Multidecadal and centennial ENSO variability

San Diego, USA, 3-4 September 2010

ENSO is the largest signal of sub-annual climate variability in the Pacific Ocean, affecting not only coastal but also inland locations. Its torrential rains and severe droughts result in economical losses of several hundred millions of dollars in affected countries, from the USA and Mexico to southern South America and as far as Australia. The increase of ENSO frequency and intensities during the second part of the 20th century has affected various sectors, from agriculture to health, from fisheries to the economy. Thus understanding, and ultimately forecasting ENSO variability, has an enormous potential societal benefit.


Figure 1: Comparison of three ENSO (N3 annual average) models. A) 21-year moving average smoothed series. The green line (N3s) is the 1000-1999 AD Zebiak-Cane (ZC) model by Mann et al. (2005). The pink line (N3SV) was obtained from an ensemble’s average of ZC simulation forced by volcanic and solar activity. The gray line (N3o) represents smoothed observation data for the last 150 years. B) Zoom of the annual (non-smoothed) N3SV same model, as A), over 2000-2040 AD and validation with independent observational data. Figure adapted from Sánchez-Sesma (2010).

Although ENSO knowledge has been expanding enormously during last few years, scientists have not yet developed joint and interdisciplinary efforts to better reconstruct and model multidecadal and centennial climate variability (MCEV). The long-term trends that have been reconstructed through numerous proxy variables have neither been analyzed nor modeled well enough to understand the mechanisms required for long-term forecasts. The present trend towards more La Niña events, with more rainfall and tropical cyclones (as 2010 showed us) is highlighting the need to take into account different aspects of ENSO (such as multidecadal trends or ocean-atmosphere interactions) and merge the knowledge from proxy reconstructions, physical and mathematical simulations, non-linear climate analyses and socio-economical research to better understand, predict, and mitigate potential ENSO climate impacts in the future (see e.g., Fig. 1).

In order to discuss all these aspects, an international workshop on MCEV focusing on analysis, reconstruction and simulation of ENSO related climate oscillations was held in San Diego. The workshop drew more than 20 experts from Australia, Canada, Mexico, Spain, UK and the USA. The participants were mainly researchers from the fields of climate simulations and reconstructions or working on climate impacts and their related economical aspects. This workshop was a complementary meeting to the 10th International Conference on Paleoceanography (10th ICP) and was sponsored by the Institute for Mexico and the United States (UC-MEXUS) of the University of California.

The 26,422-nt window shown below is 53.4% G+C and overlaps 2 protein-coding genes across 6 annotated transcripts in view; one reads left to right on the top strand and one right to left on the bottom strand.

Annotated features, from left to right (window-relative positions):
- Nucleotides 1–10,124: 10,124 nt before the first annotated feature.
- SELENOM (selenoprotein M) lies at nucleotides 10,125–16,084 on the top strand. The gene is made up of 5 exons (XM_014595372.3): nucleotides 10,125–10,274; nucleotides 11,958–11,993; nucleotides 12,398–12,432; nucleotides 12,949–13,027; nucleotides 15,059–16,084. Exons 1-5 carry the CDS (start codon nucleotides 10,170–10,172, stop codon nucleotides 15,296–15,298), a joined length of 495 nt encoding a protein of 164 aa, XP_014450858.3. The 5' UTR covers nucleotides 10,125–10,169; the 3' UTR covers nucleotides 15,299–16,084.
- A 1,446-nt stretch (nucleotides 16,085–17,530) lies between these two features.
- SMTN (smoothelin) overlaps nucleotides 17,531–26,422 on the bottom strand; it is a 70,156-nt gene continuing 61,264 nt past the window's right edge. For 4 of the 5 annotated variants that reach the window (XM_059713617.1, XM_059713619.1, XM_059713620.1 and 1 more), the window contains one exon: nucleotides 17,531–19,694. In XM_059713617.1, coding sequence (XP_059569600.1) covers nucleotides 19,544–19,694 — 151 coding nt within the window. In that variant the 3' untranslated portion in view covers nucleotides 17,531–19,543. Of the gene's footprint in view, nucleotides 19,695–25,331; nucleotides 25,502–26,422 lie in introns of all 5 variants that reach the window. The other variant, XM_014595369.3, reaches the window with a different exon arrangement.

Introductory presentations covered a wide range of topics including ENSO modeling, the linear and non-linear trends of climate variability, the differences between local and remote processes, the inherent noise behind the records and their biological feedbacks, GCM projections for the Pacific Decadal Oscillation in the 21st century, ENSO and PDO coincident contributions and trends, and new high-resolution geochemistry proxy records. Other aspects also discussed included: MCEV from simulations and proxies, non-linear decomposition of ENSO simulated records, and orbitally induced mean states of climate change in the Tropical Pacific during interglacials. Emphasis on ENSO climate reconstructions from geological records was provided through an overview of different aspects: (a) on the most adequate archives and the sensitivity of proxy variables linked to ENSO conditions, (b) on the influence of hemispheric climate processes on sea surface temperature (SST) during the Holocene, and (c) on isotopic and geochemical analyses from sedimentary records to determine the transmission of the ENSO signal from the western tropical Pacific and the relationship between ENSO and the California Current variability over the past millennium.

Another session focused on nonlinear mathematical analyses. For example, modeling the millennial synchronization between Greenland and Antarctic δ18O records and the non-linear behavior of ENSO on different timescales were discussed.

The concluding session was centered around the regional impacts of ENSO: analysis of inter-annual variability of precipitation and temperatures over Mexico, the social value of climate predictions in terms of public investments, and the reliance on information provided by institutions and organizations.

The next workshops will focus on centennial scale climate forcings (volcanic and solar). Reconstructions, models and their centennial scale forecasts will be discussed taking into account the associated global and regional climate variability.


Category: Workshop Reports | PAGES Magazine articles

Creative Commons License
This work is licensed under a
Creative Commons Attribution 4.0 International License.